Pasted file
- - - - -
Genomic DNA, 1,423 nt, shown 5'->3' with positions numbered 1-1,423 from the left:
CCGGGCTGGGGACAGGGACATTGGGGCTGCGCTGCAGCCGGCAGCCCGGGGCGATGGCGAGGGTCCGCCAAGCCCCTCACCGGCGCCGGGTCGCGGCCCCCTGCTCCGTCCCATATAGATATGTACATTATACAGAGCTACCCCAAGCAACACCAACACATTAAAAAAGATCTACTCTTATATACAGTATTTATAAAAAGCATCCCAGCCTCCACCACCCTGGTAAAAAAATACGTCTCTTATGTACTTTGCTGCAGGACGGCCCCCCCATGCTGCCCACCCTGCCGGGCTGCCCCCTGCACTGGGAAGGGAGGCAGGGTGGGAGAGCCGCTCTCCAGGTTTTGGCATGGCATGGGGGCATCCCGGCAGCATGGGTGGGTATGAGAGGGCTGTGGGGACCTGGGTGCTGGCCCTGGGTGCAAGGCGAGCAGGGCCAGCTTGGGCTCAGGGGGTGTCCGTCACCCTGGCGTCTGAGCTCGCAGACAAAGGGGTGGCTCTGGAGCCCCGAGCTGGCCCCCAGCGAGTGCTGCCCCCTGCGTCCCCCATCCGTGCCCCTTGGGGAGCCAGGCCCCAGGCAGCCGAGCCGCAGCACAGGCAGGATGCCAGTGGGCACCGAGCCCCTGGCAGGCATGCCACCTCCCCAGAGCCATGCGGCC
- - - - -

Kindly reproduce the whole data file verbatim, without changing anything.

Genomic DNA, 1,423 nt, shown 5'->3' with positions numbered 1-1,423 from the left:
CCGGGCTGGGGACAGGGACATTGGGGCTGCGCTGCAGCCGGCAGCCCGGGGCGATGGCGAGGGTCCGCCAAGCCCCTCACCGGCGCCGGGTCGCGGCCCCCTGCTCCGTCCCATATAGATATGTACATTATACAGAGCTACCCCAAGCAACACCAACACATTAAAAAAGATCTACTCTTATATACAGTATTTATAAAAAGCATCCCAGCCTCCACCACCCTGGTAAAAAAATACGTCTCTTATGTACTTTGCTGCAGGACGGCCCCCCCATGCTGCCCACCCTGCCGGGCTGCCCCCTGCACTGGGAAGGGAGGCAGGGTGGGAGAGCCGCTCTCCAGGTTTTGGCATGGCATGGGGGCATCCCGGCAGCATGGGTGGGTATGAGAGGGCTGTGGGGACCTGGGTGCTGGCCCTGGGTGCAAGGCGAGCAGGGCCAGCTTGGGCTCAGGGGGTGTCCGTCACCCTGGCGTCTGAGCTCGCAGACAAAGGGGTGGCTCTGGAGCCCCGAGCTGGCCCCCAGCGAGTGCTGCCCCCTGCGTCCCCCATCCGTGCCCCTTGGGGAGCCAGGCCCCAGGCAGCCGAGCCGCAGCACAGGCAGGATGCCAGTGGGCACCGAGCCCCTGGCAGGCATGCCACCTCCCCAGAGCCATGCGGCC